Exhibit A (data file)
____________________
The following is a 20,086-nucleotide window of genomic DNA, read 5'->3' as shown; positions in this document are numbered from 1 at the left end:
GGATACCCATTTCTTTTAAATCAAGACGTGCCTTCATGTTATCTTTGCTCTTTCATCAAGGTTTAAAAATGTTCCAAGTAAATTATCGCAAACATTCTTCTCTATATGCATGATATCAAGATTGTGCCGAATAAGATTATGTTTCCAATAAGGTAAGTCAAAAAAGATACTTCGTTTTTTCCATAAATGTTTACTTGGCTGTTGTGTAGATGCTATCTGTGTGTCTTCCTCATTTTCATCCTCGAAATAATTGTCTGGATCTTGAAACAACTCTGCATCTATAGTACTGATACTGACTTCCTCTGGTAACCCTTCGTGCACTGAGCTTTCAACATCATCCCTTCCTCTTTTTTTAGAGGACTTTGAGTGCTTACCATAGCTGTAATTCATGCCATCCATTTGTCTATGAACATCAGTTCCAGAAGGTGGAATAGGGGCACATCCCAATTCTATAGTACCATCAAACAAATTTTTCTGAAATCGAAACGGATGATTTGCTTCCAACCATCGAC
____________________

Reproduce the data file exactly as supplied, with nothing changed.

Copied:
The following is a 20,086-nucleotide window of genomic DNA, read 5'->3' as shown; positions in this document are numbered from 1 at the left end:
GGATACCCATTTCTTTTAAATCAAGACGTGCCTTCATGTTATCTTTGCTCTTTCATCAAGGTTTAAAAATGTTCCAAGTAAATTATCGCAAACATTCTTCTCTATATGCATGATATCAAGATTGTGCCGAATAAGATTATGTTTCCAATAAGGTAAGTCAAAAAAGATACTTCGTTTTTTCCATAAATGTTTACTTGGCTGTTGTGTAGATGCTATCTGTGTGTCTTCCTCATTTTCATCCTCGAAATAATTGTCTGGATCTTGAAACAACTCTGCATCTATAGTACTGATACTGACTTCCTCTGGTAACCCTTCGTGCACTGAGCTTTCAACATCATCCCTTCCTCTTTTTTTAGAGGACTTTGAGTGCTTACCATAGCTGTAATTCATGCCATCCATTTGTCTATGAACATCAGTTCCAGAAGGTGGAATAGGGGCACATCCCAATTCTATAGTACCATCAAACAAATTTTTCTGAAATCGAAACGGATGATTTGCTTCCAACCATCGAC